The status and statistics of this pandemic are changing constantly. Granted, this story did not take place in Northern Virginia. However, it did give me pause. That same week, after finally--finally!--resuming choir rehearsals for two weeks, I felt under the weather. On March 11 and 12, recommendations were much looser and more relaxed than they are now. I kept thinking about powering through, and doing the rehearsal. I felt utterly defeated by my poor health. What on earth else, after a four month hiatus, could possibly prevent choir from moving forward? But with the rumblings of Coronavirus and the stubborn symptoms, I just felt the need to cancel.
There must be something about the way singers breathe and project that made rehearsing so dangerous and deadly for this group in Seattle. I felt a shiver of gratitude at what turned out to be my serendipitous illness. It reminded me of a passage from The Hiding Place by Corrie Ten Boom; certainly not in scale, but in perspective. Here is the excerpt:
The move to permanent quarters came the second week in October 1944. Betsie and I stared at the long gray front of Barracks 28. Half its windows had been broken and replaced with rags. A door in the center let us into a large room where two hundred or more women bent over knitting needles. On tables between them were piles of gray woolen socks.
Our noses told us, first, that the place was filthy. Somewhere plumbing had backed up, and the bedding was soiled and rancid. Then as our eyes adjusted to the gloom, we saw that there were no individual beds at all, but great square piers stacked three high, wedged side by side and end to end with an occasional narrow aisle slicing through.
We followed our guide single file to the center of a large block. She pointed to the second tier. To reach it we had to stand on the bottom level, haul ourselves up, and then crawl across three other straw-covered platforms to reach the one that we would share with—how many? The deck above us was too close to let us sit up. We lay back, struggling against the nausea that swept over us from the reeking straw. We could hear other women finding their places.
Suddenly I sat up, striking my head on the cross-slats above. Something had pinched my leg.
“Fleas!” I cried. “The place is swarming with them!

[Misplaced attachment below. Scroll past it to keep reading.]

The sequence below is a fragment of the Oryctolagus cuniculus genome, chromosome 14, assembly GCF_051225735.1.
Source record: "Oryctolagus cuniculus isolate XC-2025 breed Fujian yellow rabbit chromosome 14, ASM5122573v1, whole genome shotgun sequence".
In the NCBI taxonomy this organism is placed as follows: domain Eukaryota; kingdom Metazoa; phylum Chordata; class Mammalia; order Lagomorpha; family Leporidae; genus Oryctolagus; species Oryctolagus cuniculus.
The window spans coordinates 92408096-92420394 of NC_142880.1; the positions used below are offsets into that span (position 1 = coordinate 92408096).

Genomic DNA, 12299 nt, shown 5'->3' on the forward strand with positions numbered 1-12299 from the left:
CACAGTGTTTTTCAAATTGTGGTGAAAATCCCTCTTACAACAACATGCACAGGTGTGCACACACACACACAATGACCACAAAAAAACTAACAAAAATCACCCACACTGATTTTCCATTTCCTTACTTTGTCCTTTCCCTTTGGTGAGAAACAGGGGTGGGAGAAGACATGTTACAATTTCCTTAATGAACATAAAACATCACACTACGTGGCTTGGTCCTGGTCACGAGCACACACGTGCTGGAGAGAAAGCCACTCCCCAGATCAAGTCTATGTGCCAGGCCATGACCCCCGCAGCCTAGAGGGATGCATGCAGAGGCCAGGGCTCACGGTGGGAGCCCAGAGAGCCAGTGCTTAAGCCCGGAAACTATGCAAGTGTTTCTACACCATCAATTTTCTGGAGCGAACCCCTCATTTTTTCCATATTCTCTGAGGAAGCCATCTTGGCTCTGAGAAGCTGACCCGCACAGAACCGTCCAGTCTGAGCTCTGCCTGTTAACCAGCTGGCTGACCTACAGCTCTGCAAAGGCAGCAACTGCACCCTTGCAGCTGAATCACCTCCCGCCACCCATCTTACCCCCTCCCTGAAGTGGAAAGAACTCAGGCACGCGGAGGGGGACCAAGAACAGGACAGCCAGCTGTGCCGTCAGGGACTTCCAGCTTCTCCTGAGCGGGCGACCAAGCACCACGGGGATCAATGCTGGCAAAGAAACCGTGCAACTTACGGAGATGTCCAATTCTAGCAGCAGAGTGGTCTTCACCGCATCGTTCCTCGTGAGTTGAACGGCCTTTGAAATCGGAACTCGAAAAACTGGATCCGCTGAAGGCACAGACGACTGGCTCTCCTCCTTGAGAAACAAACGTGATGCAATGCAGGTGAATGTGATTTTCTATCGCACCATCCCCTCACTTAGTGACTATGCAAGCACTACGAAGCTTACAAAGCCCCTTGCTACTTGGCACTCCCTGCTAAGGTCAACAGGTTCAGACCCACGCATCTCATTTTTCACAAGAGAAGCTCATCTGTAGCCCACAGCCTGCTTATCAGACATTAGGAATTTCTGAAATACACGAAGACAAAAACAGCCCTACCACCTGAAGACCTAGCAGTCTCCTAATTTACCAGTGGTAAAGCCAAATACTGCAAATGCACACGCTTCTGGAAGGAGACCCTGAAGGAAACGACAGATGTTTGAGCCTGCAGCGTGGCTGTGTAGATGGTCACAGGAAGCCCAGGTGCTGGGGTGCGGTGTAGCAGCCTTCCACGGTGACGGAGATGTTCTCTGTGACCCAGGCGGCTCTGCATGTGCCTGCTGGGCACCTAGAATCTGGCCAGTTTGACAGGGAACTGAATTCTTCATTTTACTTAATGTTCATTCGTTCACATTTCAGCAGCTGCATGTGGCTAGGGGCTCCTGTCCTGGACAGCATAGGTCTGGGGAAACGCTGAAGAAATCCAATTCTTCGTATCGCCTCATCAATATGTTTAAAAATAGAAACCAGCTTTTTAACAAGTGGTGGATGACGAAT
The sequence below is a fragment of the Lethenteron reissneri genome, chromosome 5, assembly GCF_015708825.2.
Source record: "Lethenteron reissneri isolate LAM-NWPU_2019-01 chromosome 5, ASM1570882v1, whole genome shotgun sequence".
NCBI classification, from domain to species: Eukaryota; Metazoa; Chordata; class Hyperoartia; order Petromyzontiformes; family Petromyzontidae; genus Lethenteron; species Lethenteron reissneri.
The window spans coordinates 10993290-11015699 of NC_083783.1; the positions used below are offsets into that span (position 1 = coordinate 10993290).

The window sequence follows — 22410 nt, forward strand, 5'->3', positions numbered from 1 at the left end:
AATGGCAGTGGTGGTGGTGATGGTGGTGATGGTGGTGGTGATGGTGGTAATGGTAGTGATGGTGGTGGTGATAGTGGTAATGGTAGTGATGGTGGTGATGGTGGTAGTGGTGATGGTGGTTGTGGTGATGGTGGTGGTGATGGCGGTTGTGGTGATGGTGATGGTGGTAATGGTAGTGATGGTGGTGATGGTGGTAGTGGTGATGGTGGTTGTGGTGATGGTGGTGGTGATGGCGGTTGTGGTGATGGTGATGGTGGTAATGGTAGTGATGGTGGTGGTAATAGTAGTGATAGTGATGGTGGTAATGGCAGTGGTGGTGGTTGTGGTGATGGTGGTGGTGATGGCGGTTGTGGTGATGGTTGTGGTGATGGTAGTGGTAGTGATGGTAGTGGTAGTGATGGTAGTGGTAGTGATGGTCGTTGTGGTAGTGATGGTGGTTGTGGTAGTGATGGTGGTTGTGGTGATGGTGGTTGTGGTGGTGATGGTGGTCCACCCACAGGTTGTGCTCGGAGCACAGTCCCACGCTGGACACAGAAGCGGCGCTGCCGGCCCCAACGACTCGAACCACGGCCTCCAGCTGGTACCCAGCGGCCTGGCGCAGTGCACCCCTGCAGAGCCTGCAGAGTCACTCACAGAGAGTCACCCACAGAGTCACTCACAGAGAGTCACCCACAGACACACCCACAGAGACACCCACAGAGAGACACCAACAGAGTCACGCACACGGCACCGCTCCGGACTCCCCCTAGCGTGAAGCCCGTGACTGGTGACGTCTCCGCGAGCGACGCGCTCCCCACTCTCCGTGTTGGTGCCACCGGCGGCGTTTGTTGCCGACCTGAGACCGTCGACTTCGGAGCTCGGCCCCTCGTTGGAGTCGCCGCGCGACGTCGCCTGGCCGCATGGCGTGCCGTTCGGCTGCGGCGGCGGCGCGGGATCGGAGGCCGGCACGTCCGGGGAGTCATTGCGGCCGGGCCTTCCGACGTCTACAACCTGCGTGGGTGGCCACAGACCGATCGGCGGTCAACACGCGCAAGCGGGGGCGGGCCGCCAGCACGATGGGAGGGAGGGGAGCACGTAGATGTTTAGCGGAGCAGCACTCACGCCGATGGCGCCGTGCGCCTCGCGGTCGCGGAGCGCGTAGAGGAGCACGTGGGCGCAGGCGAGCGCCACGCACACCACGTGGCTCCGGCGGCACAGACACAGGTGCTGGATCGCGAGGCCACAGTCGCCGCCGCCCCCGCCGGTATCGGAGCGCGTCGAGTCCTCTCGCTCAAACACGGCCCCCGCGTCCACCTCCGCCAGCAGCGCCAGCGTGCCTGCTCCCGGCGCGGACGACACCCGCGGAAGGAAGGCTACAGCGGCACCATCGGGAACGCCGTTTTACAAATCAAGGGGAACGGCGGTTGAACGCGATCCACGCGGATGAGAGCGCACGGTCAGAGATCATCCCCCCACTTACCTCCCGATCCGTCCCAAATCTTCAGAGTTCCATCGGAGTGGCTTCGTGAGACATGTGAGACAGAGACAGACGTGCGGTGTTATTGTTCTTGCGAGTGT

We scrambled across the platforms, heads low to avoid another bump, dropped down to the aisle, and edged our way to a patch of light.
"Betsie, how can we live in such a place?” I wailed.
"Show us how.” It was said so matter of factly it took me a second to realize she was praying. The distinction between prayer and the rest of life seemed to be vanishing for Betsie.
“Corrie!” she said excitedly. “In the Bible this morning. Where was it? Read that part again!”
I glanced down the long dim aisle to make sure no guard was in sight, then drew the Bible from its pouch. “It was in First Thessalonians,” I said. “Here it is: ‘Comfort the frightened, help the weak, be patient with everyone. See that none of you repays evil for evil, but always seek to do good to one another and to all. . . .’”
“Go on,” said Betsie.
“Oh, yes. ‘To one another and to all. Rejoice always, pray constantly, give thanks in all circumstances—’”
“That’s it, Corrie! That’s His answer. ‘Give thanks in all circumstances!’ That’s what we can do. We can thank God for everything about this new barracks!”
I stared at her, then around me at the foul-aired room.
“Such as?” I said.
“Such as being assigned here together.”
I bit my lip. “Oh, yes, Lord Jesus!”
“Such as what you’re holding in your hands.”
I looked down at the Bible. “Thank You, dear Lord, that there was no inspection when we entered here! Thank You for all the women, here in this room, who will meet You in these pages.”
“Yes,” said Betsie. “Thank You for the very crowding here. Since we’re packed so close, that many more will hear!” She looked at me expectantly.
“Oh, all right,” I said. “Thank You for the jammed, crammed, packed, suffocating crowds.”
“Thank You,” Betsie went on, “for the fleas and for--"
This was too much. "Betsie, there's no way even God can make me grateful for a flea."
"'Give thanks in all circumstances,'" she quoted. "Fleas are part of this place where God has put us."